How does the transmission of monetary policy depend on the distribution of debt in the economy? In this blog post we argue that interest rate changes are most powerful when a large share of households are financially constrained. That is, when a higher proportion of all borrowers are close to their borrowing limits. Our findings also suggest that the overall impact of monetary policy partly depends on the behaviour of house prices, and might not be symmetric for interest rate rises and falls.
Saleem Bahaj, Angus Foulis, Gabor Pinter and Paolo Surico
Changes in interest rates affect different parts of the economy differently. In this post, building on a recent working paper, we consider how different types of firms respond to interest rate changes. We focus on firm level employment and ask which firms do the most hiring and firing when monetary policy adjusts. For instance, how important is the age of the firm, its balance sheet position or its size in determining the firm level response to interest rates? Furthermore, do these patterns of responses tell us something about how monetary policy affects the economy?
Bruno Albuquerque, Knut Are Aastveit and André Anundsen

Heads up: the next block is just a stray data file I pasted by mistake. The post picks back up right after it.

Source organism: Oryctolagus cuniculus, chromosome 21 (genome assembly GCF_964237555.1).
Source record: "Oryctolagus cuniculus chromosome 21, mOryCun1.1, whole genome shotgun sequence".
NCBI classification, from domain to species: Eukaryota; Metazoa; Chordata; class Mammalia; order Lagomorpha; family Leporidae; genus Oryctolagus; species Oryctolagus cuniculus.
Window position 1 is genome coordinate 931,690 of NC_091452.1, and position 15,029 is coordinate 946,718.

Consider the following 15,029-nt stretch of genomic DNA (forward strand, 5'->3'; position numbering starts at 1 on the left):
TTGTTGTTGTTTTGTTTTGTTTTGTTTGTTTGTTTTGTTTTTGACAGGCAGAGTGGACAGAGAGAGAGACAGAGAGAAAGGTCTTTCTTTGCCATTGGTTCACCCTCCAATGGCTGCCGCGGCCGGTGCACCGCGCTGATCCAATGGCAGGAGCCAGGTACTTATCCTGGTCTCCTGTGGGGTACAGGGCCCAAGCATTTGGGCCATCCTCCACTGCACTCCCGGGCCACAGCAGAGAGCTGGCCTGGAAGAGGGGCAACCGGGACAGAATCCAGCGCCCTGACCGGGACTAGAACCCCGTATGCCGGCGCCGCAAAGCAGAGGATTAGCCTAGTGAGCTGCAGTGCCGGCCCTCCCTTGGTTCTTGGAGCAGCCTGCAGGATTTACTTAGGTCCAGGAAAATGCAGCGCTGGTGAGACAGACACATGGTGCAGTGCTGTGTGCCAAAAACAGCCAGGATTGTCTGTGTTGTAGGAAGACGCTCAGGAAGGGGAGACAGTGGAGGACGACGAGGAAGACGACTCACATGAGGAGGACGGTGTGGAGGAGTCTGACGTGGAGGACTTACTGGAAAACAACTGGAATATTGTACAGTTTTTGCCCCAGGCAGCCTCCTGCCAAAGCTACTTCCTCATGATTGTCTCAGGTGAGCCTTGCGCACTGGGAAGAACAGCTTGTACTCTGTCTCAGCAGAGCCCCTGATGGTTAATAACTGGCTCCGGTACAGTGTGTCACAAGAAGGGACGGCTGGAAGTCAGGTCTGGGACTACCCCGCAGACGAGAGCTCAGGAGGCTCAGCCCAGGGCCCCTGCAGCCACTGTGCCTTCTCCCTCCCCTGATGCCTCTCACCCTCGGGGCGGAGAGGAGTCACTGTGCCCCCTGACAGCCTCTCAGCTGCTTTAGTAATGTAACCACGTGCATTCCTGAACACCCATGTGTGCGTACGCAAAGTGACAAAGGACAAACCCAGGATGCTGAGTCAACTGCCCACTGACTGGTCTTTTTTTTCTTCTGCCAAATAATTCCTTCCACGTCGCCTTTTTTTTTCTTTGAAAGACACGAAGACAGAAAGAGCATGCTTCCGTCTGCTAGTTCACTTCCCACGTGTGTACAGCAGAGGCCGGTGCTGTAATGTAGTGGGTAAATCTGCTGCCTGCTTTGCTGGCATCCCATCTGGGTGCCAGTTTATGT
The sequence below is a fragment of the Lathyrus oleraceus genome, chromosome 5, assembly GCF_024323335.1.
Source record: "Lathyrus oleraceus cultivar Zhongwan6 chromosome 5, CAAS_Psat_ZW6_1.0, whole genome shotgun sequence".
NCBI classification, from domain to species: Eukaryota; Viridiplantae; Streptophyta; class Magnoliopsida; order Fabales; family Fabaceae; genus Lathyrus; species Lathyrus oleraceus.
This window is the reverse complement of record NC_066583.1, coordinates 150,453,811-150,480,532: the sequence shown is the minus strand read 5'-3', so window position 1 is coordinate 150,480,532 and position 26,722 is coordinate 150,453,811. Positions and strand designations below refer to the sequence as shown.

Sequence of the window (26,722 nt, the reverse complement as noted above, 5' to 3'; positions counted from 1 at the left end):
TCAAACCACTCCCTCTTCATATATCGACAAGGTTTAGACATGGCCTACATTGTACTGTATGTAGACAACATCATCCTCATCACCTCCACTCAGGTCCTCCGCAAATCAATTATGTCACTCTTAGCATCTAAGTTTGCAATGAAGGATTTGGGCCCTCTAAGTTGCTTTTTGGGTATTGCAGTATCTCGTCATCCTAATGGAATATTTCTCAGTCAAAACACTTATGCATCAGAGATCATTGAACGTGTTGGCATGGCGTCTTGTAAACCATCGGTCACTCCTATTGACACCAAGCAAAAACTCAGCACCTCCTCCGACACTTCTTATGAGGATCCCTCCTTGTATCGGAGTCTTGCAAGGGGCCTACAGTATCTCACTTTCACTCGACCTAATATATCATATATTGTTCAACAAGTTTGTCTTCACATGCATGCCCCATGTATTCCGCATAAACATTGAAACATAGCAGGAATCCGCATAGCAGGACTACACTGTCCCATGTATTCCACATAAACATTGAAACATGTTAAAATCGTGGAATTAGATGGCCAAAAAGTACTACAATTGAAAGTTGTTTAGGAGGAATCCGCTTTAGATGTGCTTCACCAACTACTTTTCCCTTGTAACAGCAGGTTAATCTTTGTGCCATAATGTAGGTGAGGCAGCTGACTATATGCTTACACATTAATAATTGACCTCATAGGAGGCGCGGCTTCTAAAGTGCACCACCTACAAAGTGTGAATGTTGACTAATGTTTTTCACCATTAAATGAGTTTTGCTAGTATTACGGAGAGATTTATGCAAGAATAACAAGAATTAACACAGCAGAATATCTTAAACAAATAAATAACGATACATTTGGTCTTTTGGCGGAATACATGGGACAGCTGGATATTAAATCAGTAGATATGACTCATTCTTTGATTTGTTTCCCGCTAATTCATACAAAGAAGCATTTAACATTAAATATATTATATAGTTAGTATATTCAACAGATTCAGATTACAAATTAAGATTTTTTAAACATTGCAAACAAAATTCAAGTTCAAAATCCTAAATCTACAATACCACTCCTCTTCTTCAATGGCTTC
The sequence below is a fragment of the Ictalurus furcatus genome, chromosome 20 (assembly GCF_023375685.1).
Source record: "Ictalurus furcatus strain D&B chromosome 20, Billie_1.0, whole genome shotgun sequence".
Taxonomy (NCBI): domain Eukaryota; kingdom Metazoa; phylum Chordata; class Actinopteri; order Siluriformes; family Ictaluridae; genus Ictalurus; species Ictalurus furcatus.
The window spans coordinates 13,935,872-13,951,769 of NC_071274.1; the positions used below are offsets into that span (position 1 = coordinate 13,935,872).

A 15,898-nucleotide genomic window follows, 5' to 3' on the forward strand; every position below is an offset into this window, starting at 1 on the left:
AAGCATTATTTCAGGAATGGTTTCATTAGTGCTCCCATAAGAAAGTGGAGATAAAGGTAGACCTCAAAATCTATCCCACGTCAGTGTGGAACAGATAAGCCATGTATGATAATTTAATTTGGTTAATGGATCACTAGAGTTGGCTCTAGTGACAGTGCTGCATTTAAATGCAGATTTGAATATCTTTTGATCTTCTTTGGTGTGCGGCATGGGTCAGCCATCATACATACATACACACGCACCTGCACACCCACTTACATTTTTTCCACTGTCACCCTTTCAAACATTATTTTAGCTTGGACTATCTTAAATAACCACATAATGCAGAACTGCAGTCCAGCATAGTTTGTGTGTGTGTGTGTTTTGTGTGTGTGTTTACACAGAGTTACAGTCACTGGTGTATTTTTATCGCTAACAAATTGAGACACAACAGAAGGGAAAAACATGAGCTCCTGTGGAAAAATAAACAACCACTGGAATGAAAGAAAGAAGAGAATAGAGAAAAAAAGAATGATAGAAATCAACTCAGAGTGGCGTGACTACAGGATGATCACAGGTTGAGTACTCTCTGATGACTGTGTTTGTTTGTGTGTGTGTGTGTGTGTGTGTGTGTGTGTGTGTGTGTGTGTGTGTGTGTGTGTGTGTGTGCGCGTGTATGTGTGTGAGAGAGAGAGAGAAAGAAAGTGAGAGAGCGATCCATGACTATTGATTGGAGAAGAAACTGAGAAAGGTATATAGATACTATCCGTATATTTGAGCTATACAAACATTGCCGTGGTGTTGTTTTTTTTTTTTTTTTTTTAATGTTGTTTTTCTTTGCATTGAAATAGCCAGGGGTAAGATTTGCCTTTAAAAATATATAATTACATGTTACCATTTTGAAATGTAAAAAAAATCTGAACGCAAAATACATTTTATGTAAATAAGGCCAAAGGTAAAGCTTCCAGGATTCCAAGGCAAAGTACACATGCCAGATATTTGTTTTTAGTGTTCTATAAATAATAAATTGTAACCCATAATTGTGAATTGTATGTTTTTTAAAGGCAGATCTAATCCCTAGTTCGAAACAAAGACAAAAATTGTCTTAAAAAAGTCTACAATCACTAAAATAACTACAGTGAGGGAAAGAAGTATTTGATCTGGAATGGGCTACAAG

Housing supply elasticities – builders’ response to a change in house prices – help explain why house prices differ across location. As housing supply becomes more inelastic, the more rising demand translates to rising prices and the less to additional housebuilding. In a new paper, we use a rich US dataset and novel identification method to show that supply elasticities vary across cities and across time. We find that US housing supply has become less elastic since the crisis, with bigger declines in places where land-use regulation has tightened the most, and in areas that had larger price declines during the crisis. This new lower elasticity means US house prices should be more sensitive to changes in demand than before the crisis.
Children are expensive. Swings in families’ cash-flow can therefore move the dial on families’ decisions on whether and when to have a baby. For mortgaged families with an adjustable interest rate in 2008, the sharp fall in Bank Rate amounted to a windfall of around £1,000 per quarter in lower mortgage payments. In this post we show that people responded to this cash-flow boost by having more children. In total, we estimate that monetary policy increased the birth rate in the following three years by around 7.5%. That’s around 50,000 extra babies.
Prudential policies have grown in popularity as a tool for addressing financial stability risks since the 2007-09 global financial crisis. Yet their effects are still debated, with sanguine and more pessimistic viewpoints. In a recent Bank of England Staff Working Paper, we assess the extent to which emerging market (EM) prudential policies can partially insulate their domestic economies against the spillovers from US monetary policy. Using a database of prudential policies implemented by EMs since 2000, our estimates indicate that each additional prudential policy tightening can dampen the decline in total credit following a US monetary policy tightening by around 20%. This suggests that domestic prudential policies allow EMs to insulate themselves somewhat from global shocks.